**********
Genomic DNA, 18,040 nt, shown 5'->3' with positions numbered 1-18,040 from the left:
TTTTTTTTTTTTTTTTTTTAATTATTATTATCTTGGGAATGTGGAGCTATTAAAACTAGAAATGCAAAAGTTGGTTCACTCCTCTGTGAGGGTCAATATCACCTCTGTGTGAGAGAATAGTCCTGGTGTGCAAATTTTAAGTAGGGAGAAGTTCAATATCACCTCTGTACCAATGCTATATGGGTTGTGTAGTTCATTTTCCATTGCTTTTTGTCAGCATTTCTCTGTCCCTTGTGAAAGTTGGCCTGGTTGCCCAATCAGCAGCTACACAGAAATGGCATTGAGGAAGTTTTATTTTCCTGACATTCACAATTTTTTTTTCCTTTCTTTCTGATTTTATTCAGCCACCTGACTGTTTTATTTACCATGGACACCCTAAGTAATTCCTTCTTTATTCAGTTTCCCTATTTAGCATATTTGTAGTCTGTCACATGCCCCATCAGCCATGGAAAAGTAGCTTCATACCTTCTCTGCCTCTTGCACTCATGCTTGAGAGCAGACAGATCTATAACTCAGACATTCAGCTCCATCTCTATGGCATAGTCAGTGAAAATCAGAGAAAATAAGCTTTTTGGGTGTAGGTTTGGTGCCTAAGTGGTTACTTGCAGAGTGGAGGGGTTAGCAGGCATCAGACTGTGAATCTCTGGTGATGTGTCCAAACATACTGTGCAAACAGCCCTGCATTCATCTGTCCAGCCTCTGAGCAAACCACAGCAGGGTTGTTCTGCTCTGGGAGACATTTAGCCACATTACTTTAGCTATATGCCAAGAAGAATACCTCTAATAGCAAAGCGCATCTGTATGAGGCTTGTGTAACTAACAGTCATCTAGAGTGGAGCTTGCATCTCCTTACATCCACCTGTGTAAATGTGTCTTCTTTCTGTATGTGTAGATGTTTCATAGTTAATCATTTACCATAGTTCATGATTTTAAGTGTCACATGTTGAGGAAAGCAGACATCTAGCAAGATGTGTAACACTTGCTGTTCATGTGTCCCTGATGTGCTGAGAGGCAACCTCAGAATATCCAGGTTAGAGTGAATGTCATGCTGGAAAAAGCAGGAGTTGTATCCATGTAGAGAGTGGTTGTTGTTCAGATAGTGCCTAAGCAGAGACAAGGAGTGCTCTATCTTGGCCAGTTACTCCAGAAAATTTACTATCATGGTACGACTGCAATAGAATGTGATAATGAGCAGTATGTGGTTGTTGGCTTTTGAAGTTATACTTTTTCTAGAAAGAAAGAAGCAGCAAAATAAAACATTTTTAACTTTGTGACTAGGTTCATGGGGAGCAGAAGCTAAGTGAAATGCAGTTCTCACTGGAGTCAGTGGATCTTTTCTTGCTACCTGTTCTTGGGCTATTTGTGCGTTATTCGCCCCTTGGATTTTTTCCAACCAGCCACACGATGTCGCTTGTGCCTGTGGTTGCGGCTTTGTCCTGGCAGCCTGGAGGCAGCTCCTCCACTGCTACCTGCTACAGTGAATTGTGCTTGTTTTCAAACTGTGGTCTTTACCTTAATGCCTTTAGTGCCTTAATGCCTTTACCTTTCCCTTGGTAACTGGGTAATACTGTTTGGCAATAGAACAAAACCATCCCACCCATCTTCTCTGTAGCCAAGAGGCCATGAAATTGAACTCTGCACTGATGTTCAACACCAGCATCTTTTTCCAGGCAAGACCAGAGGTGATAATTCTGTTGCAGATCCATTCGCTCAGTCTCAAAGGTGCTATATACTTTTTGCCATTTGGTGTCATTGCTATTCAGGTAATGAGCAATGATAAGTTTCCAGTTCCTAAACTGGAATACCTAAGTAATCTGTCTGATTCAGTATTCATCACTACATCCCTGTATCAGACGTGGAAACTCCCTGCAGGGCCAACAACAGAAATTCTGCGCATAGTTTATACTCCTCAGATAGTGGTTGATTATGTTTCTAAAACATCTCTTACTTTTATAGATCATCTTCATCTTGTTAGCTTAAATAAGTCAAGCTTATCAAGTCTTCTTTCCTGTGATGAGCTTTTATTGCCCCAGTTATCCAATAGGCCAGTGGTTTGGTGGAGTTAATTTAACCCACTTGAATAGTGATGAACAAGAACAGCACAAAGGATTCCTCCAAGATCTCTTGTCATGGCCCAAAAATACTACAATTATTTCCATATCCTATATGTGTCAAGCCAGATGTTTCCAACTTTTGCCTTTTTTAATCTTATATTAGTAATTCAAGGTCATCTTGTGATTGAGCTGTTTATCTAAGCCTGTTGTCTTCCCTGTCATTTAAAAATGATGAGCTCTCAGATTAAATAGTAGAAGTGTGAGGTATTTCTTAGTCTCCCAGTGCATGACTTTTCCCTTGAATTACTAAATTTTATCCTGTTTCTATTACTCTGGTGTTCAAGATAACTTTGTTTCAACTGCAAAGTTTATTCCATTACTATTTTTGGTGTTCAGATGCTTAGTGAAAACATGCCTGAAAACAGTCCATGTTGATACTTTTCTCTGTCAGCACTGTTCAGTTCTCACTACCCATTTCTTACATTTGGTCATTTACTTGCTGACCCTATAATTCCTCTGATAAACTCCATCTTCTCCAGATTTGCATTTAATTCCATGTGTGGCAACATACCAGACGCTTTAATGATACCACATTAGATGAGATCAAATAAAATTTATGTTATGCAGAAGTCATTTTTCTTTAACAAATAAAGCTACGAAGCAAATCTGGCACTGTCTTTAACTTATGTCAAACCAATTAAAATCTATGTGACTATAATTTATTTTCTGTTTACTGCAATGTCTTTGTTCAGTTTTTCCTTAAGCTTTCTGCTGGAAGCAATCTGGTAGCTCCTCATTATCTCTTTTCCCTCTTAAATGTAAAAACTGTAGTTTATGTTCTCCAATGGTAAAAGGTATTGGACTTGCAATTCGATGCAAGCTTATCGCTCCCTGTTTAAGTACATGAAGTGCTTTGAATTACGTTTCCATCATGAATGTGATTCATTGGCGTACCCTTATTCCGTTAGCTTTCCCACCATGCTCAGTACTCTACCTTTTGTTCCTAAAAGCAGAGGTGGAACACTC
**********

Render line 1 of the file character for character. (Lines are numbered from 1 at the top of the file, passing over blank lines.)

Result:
Genomic DNA, 18,040 nt, shown 5'->3' with positions numbered 1-18,040 from the left: